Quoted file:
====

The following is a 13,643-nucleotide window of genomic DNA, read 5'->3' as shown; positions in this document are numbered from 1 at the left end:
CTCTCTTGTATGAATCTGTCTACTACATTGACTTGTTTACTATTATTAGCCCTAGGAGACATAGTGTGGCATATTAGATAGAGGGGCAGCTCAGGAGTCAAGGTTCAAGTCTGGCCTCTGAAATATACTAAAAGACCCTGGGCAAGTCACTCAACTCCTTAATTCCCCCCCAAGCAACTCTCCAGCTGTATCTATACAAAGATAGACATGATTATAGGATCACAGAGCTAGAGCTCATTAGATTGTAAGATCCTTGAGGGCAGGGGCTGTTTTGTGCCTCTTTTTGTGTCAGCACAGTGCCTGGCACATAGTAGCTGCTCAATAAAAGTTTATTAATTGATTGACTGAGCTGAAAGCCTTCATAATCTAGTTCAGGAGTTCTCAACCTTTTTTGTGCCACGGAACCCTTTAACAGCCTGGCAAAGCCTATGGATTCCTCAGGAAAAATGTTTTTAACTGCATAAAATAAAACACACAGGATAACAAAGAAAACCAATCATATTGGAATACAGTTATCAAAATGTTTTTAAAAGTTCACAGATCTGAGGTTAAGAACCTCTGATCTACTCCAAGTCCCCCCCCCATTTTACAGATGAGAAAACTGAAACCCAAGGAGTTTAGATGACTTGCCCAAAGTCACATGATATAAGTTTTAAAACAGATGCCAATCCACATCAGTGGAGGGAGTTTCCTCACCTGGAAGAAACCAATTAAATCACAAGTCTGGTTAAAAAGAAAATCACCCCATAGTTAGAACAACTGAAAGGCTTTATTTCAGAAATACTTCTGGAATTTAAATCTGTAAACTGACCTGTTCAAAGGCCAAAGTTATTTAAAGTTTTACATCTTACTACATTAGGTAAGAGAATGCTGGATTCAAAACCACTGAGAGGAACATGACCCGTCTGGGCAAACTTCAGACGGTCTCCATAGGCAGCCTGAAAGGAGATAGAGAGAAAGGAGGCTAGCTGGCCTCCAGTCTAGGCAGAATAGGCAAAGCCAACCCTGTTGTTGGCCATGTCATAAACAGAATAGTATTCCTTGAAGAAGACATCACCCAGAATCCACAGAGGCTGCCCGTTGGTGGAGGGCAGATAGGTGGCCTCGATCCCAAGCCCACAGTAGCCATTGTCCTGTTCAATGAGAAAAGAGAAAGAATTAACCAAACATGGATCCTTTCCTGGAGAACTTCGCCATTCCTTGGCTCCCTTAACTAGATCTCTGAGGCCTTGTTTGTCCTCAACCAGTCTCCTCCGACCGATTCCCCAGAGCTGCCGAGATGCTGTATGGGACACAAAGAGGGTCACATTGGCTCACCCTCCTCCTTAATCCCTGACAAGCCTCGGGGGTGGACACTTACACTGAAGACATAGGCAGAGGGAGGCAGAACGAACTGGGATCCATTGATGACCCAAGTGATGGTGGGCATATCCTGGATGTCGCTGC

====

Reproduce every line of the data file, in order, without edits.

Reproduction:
The following is a 13,643-nucleotide window of genomic DNA, read 5'->3' as shown; positions in this document are numbered from 1 at the left end:
CTCTCTTGTATGAATCTGTCTACTACATTGACTTGTTTACTATTATTAGCCCTAGGAGACATAGTGTGGCATATTAGATAGAGGGGCAGCTCAGGAGTCAAGGTTCAAGTCTGGCCTCTGAAATATACTAAAAGACCCTGGGCAAGTCACTCAACTCCTTAATTCCCCCCCAAGCAACTCTCCAGCTGTATCTATACAAAGATAGACATGATTATAGGATCACAGAGCTAGAGCTCATTAGATTGTAAGATCCTTGAGGGCAGGGGCTGTTTTGTGCCTCTTTTTGTGTCAGCACAGTGCCTGGCACATAGTAGCTGCTCAATAAAAGTTTATTAATTGATTGACTGAGCTGAAAGCCTTCATAATCTAGTTCAGGAGTTCTCAACCTTTTTTGTGCCACGGAACCCTTTAACAGCCTGGCAAAGCCTATGGATTCCTCAGGAAAAATGTTTTTAACTGCATAAAATAAAACACACAGGATAACAAAGAAAACCAATCATATTGGAATACAGTTATCAAAATGTTTTTAAAAGTTCACAGATCTGAGGTTAAGAACCTCTGATCTACTCCAAGTCCCCCCCCCATTTTACAGATGAGAAAACTGAAACCCAAGGAGTTTAGATGACTTGCCCAAAGTCACATGATATAAGTTTTAAAACAGATGCCAATCCACATCAGTGGAGGGAGTTTCCTCACCTGGAAGAAACCAATTAAATCACAAGTCTGGTTAAAAAGAAAATCACCCCATAGTTAGAACAACTGAAAGGCTTTATTTCAGAAATACTTCTGGAATTTAAATCTGTAAACTGACCTGTTCAAAGGCCAAAGTTATTTAAAGTTTTACATCTTACTACATTAGGTAAGAGAATGCTGGATTCAAAACCACTGAGAGGAACATGACCCGTCTGGGCAAACTTCAGACGGTCTCCATAGGCAGCCTGAAAGGAGATAGAGAGAAAGGAGGCTAGCTGGCCTCCAGTCTAGGCAGAATAGGCAAAGCCAACCCTGTTGTTGGCCATGTCATAAACAGAATAGTATTCCTTGAAGAAGACATCACCCAGAATCCACAGAGGCTGCCCGTTGGTGGAGGGCAGATAGGTGGCCTCGATCCCAAGCCCACAGTAGCCATTGTCCTGTTCAATGAGAAAAGAGAAAGAATTAACCAAACATGGATCCTTTCCTGGAGAACTTCGCCATTCCTTGGCTCCCTTAACTAGATCTCTGAGGCCTTGTTTGTCCTCAACCAGTCTCCTCCGACCGATTCCCCAGAGCTGCCGAGATGCTGTATGGGACACAAAGAGGGTCACATTGGCTCACCCTCCTCCTTAATCCCTGACAAGCCTCGGGGGTGGACACTTACACTGAAGACATAGGCAGAGGGAGGCAGAACGAACTGGGATCCATTGATGACCCAAGTGATGGTGGGCATATCCTGGATGTCGCTGC